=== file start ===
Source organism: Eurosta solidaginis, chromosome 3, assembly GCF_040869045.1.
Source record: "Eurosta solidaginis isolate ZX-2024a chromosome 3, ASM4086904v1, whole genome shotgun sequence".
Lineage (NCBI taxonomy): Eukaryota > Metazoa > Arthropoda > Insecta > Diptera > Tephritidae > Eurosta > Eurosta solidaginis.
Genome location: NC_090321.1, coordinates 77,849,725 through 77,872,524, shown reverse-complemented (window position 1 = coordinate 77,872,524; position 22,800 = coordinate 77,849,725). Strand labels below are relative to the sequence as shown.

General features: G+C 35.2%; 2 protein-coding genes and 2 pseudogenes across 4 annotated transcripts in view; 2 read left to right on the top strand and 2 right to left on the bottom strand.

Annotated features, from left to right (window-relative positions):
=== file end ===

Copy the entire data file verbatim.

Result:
Source organism: Eurosta solidaginis, chromosome 3, assembly GCF_040869045.1.
Source record: "Eurosta solidaginis isolate ZX-2024a chromosome 3, ASM4086904v1, whole genome shotgun sequence".
Lineage (NCBI taxonomy): Eukaryota > Metazoa > Arthropoda > Insecta > Diptera > Tephritidae > Eurosta > Eurosta solidaginis.
Genome location: NC_090321.1, coordinates 77,849,725 through 77,872,524, shown reverse-complemented (window position 1 = coordinate 77,872,524; position 22,800 = coordinate 77,849,725). Strand labels below are relative to the sequence as shown.

General features: G+C 35.2%; 2 protein-coding genes and 2 pseudogenes across 4 annotated transcripts in view; 2 read left to right on the top strand and 2 right to left on the bottom strand.

Annotated features, from left to right (window-relative positions):